Report on Soufriere Hills (United Kingdom) — 6 February-12 February 2002
Smithsonian / US Geological Survey Weekly Volcanic Activity Report,
6 February-12 February 2002
Managing Editor: Gari Mayberry
Please cite this report as:
Global Volcanism Program, 2002. Report on Soufriere Hills (United Kingdom). In: Mayberry, G (ed.), Weekly Volcanic Activity Report, 6 February-12 February 2002. Smithsonian Institution and US Geological Survey.
16.72°N, 62.18°W; summit elev. 915 m
All times are local (unless otherwise noted)
During 1-8 February volcanism slightly increased at Soufrière Hills in comparison to the previous week. Lava-dome growth continued to be focused on the E and NE sides of the dome. The summit of the dome was blocky and massive, rather than covered with spines like it was during the previous week. New pyroclastic-flow deposits were seen in Tar River to the E of the volcano and in White River to the SW.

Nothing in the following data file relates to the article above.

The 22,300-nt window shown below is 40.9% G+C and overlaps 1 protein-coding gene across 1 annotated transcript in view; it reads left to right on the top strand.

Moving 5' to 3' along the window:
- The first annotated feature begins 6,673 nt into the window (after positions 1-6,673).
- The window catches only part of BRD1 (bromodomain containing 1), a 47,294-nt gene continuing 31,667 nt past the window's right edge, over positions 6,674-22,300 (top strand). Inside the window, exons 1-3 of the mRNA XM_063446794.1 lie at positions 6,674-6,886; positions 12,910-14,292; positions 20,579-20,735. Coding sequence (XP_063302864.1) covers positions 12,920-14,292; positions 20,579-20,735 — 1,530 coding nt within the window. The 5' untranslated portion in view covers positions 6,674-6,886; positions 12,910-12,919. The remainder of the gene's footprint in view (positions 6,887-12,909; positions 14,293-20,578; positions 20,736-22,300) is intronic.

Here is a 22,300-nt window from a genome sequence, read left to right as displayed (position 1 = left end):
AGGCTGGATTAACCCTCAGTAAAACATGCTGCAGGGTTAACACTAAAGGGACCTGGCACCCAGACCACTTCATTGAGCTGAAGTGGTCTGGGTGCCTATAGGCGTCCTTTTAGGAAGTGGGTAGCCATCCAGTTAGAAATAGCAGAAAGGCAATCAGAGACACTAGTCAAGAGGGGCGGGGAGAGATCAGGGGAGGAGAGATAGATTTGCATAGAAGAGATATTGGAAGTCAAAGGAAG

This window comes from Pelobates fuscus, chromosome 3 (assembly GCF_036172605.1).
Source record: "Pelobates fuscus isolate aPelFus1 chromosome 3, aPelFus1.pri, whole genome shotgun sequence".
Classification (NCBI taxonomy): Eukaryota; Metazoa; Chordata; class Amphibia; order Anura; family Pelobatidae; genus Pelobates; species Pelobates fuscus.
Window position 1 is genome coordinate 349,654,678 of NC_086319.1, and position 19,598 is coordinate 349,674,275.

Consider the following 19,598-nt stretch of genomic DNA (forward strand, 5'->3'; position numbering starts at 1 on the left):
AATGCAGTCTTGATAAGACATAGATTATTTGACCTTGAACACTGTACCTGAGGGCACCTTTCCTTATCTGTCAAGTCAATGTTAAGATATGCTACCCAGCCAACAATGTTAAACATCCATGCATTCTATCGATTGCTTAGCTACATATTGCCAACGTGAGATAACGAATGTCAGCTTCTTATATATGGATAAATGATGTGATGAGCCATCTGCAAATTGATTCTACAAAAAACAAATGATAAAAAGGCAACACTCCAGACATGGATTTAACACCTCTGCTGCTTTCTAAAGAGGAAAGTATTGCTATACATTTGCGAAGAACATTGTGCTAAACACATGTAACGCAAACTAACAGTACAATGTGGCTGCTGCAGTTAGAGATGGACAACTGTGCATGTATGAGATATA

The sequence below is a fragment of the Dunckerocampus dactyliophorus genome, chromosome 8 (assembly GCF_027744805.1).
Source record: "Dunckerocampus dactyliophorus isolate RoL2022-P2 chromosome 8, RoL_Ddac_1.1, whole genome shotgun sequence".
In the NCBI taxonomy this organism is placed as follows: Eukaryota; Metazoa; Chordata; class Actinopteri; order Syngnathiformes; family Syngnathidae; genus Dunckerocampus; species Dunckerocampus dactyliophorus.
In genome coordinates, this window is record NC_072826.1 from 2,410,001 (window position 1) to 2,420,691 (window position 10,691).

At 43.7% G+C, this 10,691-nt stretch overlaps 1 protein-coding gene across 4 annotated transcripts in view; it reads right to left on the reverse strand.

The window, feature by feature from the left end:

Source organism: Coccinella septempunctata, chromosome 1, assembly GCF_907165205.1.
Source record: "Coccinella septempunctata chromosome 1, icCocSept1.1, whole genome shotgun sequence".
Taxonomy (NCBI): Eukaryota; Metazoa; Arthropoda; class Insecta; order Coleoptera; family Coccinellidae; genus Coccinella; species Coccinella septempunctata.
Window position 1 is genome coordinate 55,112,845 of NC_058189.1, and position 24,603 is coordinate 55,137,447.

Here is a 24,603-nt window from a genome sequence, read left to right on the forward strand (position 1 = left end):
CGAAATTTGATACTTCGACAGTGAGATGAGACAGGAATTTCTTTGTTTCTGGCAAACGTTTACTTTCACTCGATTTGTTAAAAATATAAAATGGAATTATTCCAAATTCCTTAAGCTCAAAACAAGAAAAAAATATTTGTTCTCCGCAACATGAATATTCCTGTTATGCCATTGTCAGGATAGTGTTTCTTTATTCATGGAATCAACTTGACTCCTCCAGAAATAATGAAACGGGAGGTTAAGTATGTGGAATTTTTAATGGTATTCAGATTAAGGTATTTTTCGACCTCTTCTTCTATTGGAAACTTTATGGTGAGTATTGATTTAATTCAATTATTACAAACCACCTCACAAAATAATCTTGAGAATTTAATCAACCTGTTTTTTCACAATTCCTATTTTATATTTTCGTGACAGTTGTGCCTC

Geological Summary. The complex, dominantly andesitic Soufrière Hills volcano occupies the southern half of the island of Montserrat. The summit area consists primarily of a series of lava domes emplaced along an ESE-trending zone. The volcano is flanked by Pleistocene complexes to the north and south. English's Crater, a 1-km-wide crater breached widely to the east by edifice collapse, was formed about 2000 years ago as a result of the youngest of several collapse events producing submarine debris-avalanche deposits. Block-and-ash flow and surge deposits associated with dome growth predominate in flank deposits, including those from an eruption that likely preceded the 1632 CE settlement of the island, allowing cultivation on recently devegetated land to near the summit. Non-eruptive seismic swarms occurred at 30-year intervals in the 20th century, but no historical eruptions were recorded until 1995. Long-term small-to-moderate ash eruptions beginning in that year were later accompanied by lava-dome growth and pyroclastic flows that forced evacuation of the southern half of the island and ultimately destroyed the capital city of Plymouth, causing major social and economic disruption.
Sources: Montserrat Volcano Observatory (MVO), Washington Volcanic Ash Advisory Center (VAAC)